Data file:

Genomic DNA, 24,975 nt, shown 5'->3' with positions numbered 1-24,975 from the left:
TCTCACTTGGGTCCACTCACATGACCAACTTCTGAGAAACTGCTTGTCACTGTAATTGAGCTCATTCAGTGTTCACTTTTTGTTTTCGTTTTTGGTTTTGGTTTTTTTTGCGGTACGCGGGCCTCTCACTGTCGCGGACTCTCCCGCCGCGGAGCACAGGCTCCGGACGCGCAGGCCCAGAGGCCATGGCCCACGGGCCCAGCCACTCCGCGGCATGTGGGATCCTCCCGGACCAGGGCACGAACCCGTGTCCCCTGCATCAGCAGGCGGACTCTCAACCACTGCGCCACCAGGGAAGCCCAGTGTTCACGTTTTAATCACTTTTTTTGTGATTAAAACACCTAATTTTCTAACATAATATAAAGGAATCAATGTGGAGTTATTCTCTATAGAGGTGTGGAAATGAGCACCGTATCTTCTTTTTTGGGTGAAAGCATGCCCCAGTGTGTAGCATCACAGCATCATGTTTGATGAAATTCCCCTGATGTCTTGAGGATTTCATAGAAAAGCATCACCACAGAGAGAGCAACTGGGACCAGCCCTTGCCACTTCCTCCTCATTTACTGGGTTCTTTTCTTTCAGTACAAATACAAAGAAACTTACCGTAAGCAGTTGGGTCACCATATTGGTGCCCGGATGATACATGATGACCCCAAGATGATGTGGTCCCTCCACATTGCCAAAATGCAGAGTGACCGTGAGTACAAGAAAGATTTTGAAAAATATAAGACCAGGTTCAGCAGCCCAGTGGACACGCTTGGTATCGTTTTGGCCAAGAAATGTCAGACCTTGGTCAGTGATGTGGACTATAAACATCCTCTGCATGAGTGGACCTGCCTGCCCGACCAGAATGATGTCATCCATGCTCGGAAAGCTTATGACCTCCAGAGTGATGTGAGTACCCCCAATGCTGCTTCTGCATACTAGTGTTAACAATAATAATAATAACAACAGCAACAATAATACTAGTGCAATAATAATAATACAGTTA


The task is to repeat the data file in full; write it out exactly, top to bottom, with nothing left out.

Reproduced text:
Genomic DNA, 24,975 nt, shown 5'->3' with positions numbered 1-24,975 from the left:
TCTCACTTGGGTCCACTCACATGACCAACTTCTGAGAAACTGCTTGTCACTGTAATTGAGCTCATTCAGTGTTCACTTTTTGTTTTCGTTTTTGGTTTTGGTTTTTTTTGCGGTACGCGGGCCTCTCACTGTCGCGGACTCTCCCGCCGCGGAGCACAGGCTCCGGACGCGCAGGCCCAGAGGCCATGGCCCACGGGCCCAGCCACTCCGCGGCATGTGGGATCCTCCCGGACCAGGGCACGAACCCGTGTCCCCTGCATCAGCAGGCGGACTCTCAACCACTGCGCCACCAGGGAAGCCCAGTGTTCACGTTTTAATCACTTTTTTTGTGATTAAAACACCTAATTTTCTAACATAATATAAAGGAATCAATGTGGAGTTATTCTCTATAGAGGTGTGGAAATGAGCACCGTATCTTCTTTTTTGGGTGAAAGCATGCCCCAGTGTGTAGCATCACAGCATCATGTTTGATGAAATTCCCCTGATGTCTTGAGGATTTCATAGAAAAGCATCACCACAGAGAGAGCAACTGGGACCAGCCCTTGCCACTTCCTCCTCATTTACTGGGTTCTTTTCTTTCAGTACAAATACAAAGAAACTTACCGTAAGCAGTTGGGTCACCATATTGGTGCCCGGATGATACATGATGACCCCAAGATGATGTGGTCCCTCCACATTGCCAAAATGCAGAGTGACCGTGAGTACAAGAAAGATTTTGAAAAATATAAGACCAGGTTCAGCAGCCCAGTGGACACGCTTGGTATCGTTTTGGCCAAGAAATGTCAGACCTTGGTCAGTGATGTGGACTATAAACATCCTCTGCATGAGTGGACCTGCCTGCCCGACCAGAATGATGTCATCCATGCTCGGAAAGCTTATGACCTCCAGAGTGATGTGAGTACCCCCAATGCTGCTTCTGCATACTAGTGTTAACAATAATAATAATAACAACAGCAACAATAATACTAGTGCAATAATAATAATACAGTTA